Brahmacarya is often described as celibacy – that by being celibate the practitioner is saving their prana (energy) or ‘virya’ (strength, power). The sutras do explain it as this, but also that sex should be moderate, in a ‘marital’ relationship, with only one partner. In Hinduism it is said that this is the first stage of life, that a person should spend the first 25 years of their life in celibacy so that they can focus on their studies…yep, remember how you were doing so well in school and then ‘boys’ happened?
However, Brahmacarya can also be practiced by controlling or restricting all our desires, not just sexual, but what about other kinds of desires? You desire an extra slice of cake/glass of wine/new pair of shoes…practicing everything in moderation can also be a good use of bramacharya, and one that is probably more relevant to our western lives.
That extra slice of cake/glass of wine/retail purchase is stimulating whilst it lasts, but doesn’t give us a lasting feeling of joy – no matter how much you think it does, I promise you the joy will fade and you will be looking to satisfy your desires again. It’s like eating sugar or taking drugs – a quick high followed by a lull and then the desire to have more. By controlling the ‘urge to splurge’ we are using our will power (or self restraint) – and this is a strong use of conserving energy and placing into something more fruitful.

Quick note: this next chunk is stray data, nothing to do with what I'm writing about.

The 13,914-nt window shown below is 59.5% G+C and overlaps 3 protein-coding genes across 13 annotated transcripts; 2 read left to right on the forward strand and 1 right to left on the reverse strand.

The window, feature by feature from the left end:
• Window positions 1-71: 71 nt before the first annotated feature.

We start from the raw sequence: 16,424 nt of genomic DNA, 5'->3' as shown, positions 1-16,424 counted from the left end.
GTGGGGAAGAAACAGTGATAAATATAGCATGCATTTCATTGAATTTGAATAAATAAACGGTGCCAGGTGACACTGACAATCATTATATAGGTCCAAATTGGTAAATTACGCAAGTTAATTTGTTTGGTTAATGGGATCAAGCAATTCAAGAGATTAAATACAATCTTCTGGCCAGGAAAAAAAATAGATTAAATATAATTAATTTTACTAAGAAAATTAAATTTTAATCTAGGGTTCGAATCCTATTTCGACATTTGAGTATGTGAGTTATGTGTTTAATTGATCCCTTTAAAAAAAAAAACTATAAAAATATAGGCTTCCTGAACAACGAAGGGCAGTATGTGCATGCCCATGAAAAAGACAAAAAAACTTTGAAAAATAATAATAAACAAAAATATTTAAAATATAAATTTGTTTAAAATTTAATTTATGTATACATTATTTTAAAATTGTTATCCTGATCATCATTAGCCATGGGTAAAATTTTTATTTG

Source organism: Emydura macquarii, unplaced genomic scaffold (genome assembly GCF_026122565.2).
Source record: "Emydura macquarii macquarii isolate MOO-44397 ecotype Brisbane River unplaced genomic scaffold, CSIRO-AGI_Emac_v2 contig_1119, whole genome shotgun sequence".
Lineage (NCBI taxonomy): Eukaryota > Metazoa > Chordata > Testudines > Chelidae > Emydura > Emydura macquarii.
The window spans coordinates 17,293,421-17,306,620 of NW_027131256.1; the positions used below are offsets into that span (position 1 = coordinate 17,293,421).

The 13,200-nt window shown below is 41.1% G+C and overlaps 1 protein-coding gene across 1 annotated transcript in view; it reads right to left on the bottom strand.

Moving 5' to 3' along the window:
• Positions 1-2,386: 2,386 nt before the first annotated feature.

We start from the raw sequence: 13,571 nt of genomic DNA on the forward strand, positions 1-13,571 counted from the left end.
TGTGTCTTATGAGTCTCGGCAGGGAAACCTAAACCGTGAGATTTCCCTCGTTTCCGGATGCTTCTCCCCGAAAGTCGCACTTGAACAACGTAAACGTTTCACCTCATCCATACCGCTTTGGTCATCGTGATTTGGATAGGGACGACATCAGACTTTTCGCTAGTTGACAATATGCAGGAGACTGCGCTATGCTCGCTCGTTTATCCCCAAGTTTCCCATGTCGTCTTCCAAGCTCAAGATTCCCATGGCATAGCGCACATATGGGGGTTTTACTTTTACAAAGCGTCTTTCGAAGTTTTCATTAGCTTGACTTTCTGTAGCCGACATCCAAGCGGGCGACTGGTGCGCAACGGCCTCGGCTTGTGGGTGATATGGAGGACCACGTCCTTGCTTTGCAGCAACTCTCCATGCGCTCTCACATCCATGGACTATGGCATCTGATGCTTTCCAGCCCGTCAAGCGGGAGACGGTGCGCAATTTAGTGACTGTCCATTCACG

So, if we look at Brahmacarya as how we use our energy and how we control our desires, it is said that in this way we can move deeper into knowing our divine selfs (which, if you remember, is the whole purpose of yoga!)
So, look at this yama as self-restraint and/or will power, rather than celibacy, and apply that to any part of your behaviour you feel you need to.
Focus on using your energy in a better way, cultivating more meaningful and lasting relationships maybe rather than one night stand’s. Spending time with loved ones rather than wasting time online. Spending less on material things and more time on self-development and inner contentment.